• Secondly, consider the time of day you’re wanting to fish. In summer, though it might seem like the afternoon would be a good time to fish to a novice fisherman, the reality is this is probably the worst time of day to be casting lines, unless you intend on setting those lures really deep. Warmer water makes fish less active, and this inactivity makes them less likely to snap up bait. Fish will be more active deeper in the water, where it’s cooler, but even then they won’t be as active as they are during the early morning or in the evening. Evening and sundown are perhaps the most opportune time to do your summertime fishing, as fish are much more active once the waters have cooled. Evening is typically when fish come out from the deeper parts to feed, making it much more likely for a fish to bite during this time.
  • You should also consider the types of lure that work the best with the fish that are out during this time of year. Because of their lazy nature during the summer, bass will often go for slow-moving bait that resembles dying baitfish, or for bugs tied with synthetic fur for fly fishing. Trout will often go for injured or damaged bugs, grasshoppers especially, when looking for something to snap at. Striped bass prefer fresh-caught baitfish, though like most other bass fish, they like their fish slow and easy to snap at. The important thing to consider is just looking into what your preferred fish is eating, and how to best imitate their prey with your bait.

Conclusion

In the end, a novice fisher would do well to look into these things before going out to fish in the summer. While fish are often quite lazy during this time of year, especially during the later parts of summer, knowing what to look for, how to catch it, and when to catch it, is imperative and will help you make those summer fishing trips worthwhile.

Fly Fishing Rod

Picking The Best Fly Fishing Rod

A common concern among those who fly fish is the quality of the rod they use. Because of the highly technique-based nature of fly fishing, having a good rod to cast with is often considered just as important as having a good casting technique. Some may even go on to say that it is the focal point of a fly fisher’s gear, the “bread and butter,” so to speak. As would be expected with such a highly-regarded piece of equipment, recent advances in technology has made these tools much more complex and feature-laden than they have ever been before. And while these features do often make the task of fly fishing much easier, the variation also makes it harder to pick out one that best fits your needs.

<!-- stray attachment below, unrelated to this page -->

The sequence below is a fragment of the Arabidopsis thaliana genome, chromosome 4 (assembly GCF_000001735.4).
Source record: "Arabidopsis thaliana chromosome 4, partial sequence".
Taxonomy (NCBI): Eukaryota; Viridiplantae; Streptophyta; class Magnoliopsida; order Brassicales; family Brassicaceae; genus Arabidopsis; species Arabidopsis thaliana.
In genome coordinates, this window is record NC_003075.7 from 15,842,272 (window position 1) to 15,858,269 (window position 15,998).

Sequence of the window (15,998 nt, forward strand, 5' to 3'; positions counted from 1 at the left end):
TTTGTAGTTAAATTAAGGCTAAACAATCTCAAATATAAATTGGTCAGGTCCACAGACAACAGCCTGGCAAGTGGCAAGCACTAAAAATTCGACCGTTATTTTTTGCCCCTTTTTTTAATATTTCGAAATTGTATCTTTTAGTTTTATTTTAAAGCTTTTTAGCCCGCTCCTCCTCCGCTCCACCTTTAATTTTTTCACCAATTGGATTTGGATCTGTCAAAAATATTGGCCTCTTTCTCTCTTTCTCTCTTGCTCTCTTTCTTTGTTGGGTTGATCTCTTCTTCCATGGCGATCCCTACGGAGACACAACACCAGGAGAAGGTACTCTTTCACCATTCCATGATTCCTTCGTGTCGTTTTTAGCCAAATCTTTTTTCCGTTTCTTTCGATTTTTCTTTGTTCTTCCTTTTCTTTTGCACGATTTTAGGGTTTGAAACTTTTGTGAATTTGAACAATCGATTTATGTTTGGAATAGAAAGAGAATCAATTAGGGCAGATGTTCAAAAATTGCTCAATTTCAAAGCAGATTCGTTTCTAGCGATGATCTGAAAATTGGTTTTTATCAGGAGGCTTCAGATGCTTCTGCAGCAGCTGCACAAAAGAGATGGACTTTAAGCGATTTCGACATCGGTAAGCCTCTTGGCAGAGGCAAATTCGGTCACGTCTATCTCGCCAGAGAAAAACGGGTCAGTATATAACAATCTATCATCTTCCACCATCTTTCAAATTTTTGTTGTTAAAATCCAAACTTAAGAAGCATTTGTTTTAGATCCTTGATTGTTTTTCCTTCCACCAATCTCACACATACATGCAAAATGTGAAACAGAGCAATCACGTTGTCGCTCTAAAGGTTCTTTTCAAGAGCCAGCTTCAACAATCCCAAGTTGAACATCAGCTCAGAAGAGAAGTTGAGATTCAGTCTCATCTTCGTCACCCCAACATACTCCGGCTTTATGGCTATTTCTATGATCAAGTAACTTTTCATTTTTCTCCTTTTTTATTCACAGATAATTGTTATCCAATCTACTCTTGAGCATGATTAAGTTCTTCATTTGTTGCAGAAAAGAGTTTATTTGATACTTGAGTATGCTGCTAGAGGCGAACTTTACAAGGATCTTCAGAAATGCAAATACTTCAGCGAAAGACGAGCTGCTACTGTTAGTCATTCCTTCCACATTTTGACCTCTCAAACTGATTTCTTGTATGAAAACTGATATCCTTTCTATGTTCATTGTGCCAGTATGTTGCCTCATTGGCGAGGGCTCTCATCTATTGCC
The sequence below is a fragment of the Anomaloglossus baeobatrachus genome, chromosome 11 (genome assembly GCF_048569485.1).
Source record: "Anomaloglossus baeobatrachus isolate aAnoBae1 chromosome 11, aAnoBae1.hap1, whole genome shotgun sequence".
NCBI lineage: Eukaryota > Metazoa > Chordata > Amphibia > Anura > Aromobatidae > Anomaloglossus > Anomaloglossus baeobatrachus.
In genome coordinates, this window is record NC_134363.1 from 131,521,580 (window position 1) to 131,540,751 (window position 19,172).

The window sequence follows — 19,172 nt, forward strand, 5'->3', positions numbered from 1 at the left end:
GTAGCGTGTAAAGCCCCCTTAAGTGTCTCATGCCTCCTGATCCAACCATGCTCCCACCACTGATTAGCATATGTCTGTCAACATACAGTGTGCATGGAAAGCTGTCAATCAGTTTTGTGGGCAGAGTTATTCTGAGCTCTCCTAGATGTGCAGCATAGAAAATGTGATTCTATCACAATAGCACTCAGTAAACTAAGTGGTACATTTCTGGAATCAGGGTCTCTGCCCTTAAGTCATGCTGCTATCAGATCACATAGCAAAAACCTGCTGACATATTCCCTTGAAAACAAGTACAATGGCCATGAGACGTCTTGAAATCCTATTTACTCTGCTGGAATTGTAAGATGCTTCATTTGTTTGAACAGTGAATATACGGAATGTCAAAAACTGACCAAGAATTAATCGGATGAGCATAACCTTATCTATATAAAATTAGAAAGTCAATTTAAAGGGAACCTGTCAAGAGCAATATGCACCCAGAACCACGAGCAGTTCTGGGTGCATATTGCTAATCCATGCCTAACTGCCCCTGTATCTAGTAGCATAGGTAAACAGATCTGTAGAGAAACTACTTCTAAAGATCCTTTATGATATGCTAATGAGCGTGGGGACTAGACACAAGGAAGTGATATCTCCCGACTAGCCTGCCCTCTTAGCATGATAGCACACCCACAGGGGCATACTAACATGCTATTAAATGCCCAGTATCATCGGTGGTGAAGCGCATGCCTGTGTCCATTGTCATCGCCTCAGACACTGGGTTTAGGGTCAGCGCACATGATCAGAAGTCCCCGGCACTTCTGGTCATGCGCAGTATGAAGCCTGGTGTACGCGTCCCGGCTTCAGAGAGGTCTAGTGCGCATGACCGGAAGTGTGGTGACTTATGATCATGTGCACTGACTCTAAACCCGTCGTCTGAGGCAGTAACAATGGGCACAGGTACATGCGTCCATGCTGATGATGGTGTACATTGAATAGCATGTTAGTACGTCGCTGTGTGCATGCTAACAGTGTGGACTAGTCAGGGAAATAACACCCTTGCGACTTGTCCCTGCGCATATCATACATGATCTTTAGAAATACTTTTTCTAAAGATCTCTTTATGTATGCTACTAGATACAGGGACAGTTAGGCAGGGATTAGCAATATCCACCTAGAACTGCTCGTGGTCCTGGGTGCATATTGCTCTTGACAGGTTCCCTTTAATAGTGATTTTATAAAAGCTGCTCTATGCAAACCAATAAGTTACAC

Looking For A Great Rod is Not Easy

But looking for a rod shouldn’t be difficult. And it doesn’t have to be difficult! Here’s a few things to keep in mind when looking for a fly fishing rod that will make you more likely to catch your fish.

Picking Fly Fishing Rod

One of the most immediately recognizable features about a rod is it’s length. Length is a characteristic easily understood by any layperson, but less easily understood is why the variation in length. Simply put, the different size rods are made for different types of fishing spots, with the length determining how far your casts will go. Smaller rods, within the 6 to 8 feet range, are good for smaller water bodies, like creeks and tanks. Accordingly, larger rods, anything over 8 feet, are suitable for larger bodies of water, like lakes and bays. With larger bodies of water, you are typically going to want to cast your line out further for more coverage. This, of course, isn’t the case in times of fishing in smaller spaces with less space to cast. Consider carefully the places where you intend to fish, as that will determine how long you’re going to want your line.